Everyday Data Engineering: Monitoring Airflow with Prometheus, StatsD and Grafana
Everyday Data Engineering: Databand’s blog series – A guide on common data engineering activities, written for data engineers by data engineers.
Data pipeline monitoring is vital for data engineering day-to-day operations. It must be done effectively if you want your consumers to trust your data. Without the right data observability and data monitoring systems set up, data can break easily.
Monitoring Airflow production pipelines can be especially painful. In order to debug health problems or find the root cause of failures, a data engineer needs to hop between the Apache Airflow UI, DAG logs, various monitoring tools, and Python code. To make this process smoother, we can use operational dashboards to get a bird’s-eye view of our system, clusters, and overall health.
We’ll need to configure a data observability dashboard. There are two routes you can take when looking for a data observability solution: an open-source solution or a managed one.
Airflow monitoring dashboards: open-source vs. managed service
There are advantages and disadvantages to both.
Open-source pros and cons
- Lower initial cost—Your only cost for implementation is labor.
- Community support—Contribution from the global community.
- Higher long-term cost—Maintenance and troubleshooting can become difficult as your needs become more complex.
- Usability can be difficult—As your data team grows, ease of use, scalability, and governance can become unmanageable.
Managed Service pros and cons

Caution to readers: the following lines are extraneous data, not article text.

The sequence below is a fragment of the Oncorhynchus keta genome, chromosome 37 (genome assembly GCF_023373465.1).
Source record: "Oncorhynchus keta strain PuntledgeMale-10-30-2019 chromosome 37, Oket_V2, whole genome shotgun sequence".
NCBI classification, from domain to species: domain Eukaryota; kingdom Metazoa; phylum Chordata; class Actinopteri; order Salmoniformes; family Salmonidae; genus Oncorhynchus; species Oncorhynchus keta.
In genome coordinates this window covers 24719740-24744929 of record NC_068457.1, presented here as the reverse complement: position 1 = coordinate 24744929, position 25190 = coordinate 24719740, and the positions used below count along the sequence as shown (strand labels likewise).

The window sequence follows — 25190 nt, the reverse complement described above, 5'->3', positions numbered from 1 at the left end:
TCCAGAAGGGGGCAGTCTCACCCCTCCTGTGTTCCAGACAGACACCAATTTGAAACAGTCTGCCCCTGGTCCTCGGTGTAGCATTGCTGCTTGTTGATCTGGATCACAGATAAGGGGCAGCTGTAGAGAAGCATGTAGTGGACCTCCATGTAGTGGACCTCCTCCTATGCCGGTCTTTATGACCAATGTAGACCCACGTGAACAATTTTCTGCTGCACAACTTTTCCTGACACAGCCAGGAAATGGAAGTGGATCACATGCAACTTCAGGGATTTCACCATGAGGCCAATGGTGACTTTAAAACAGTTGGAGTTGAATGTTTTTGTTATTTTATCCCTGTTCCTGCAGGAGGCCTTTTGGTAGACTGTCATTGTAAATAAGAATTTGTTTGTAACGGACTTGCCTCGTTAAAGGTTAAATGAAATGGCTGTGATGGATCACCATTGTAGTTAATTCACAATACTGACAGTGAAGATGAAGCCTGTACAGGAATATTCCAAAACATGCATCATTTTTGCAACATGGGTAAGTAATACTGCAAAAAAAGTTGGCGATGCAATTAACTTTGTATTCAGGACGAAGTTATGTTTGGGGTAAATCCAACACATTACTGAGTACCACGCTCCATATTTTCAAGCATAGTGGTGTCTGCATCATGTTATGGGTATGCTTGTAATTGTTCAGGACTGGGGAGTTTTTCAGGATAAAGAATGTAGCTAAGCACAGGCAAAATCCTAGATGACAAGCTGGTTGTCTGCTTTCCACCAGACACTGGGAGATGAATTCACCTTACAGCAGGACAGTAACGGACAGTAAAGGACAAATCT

- Greater usability—Better UI and automation can make your team more efficient.
- Better support—You have a team of Solution Architects standing by to help.
- Higher initial costs—The pricing model might not make sense for some organizations.
- Less flexibility—Unless the managed service is built on open-source code, functionality can be limited.
In this guide, we’ll be exploring the best practices for going the open-source route to building an operational dashboard. This guide’s goal is to easily answer questions like:
- Is our cluster alive?
- How many DAGs do we have in a bag?
- Which operators succeeded and which failed lately?
- How many tasks are running right now?
- How long did it take for the DAG to complete? (and so on….)
Building an open-source Airflow monitoring solution
For this guide, we will focus on monitoring and visualizing Airflow cluster metrics. These types of metrics are great indicators of cluster and infrastructure health and should be constantly monitored.
Airflow exposes metrics such as DAG bag size, number of currently running tasks, and task duration time, every moment the cluster is running. Airflow uses the StatsD format to expose these metrics and we will use this in our solution (we’ll get into more details about this below). You can find a list of all the different metrics exposed, along with descriptions, in the official Airflow documentation.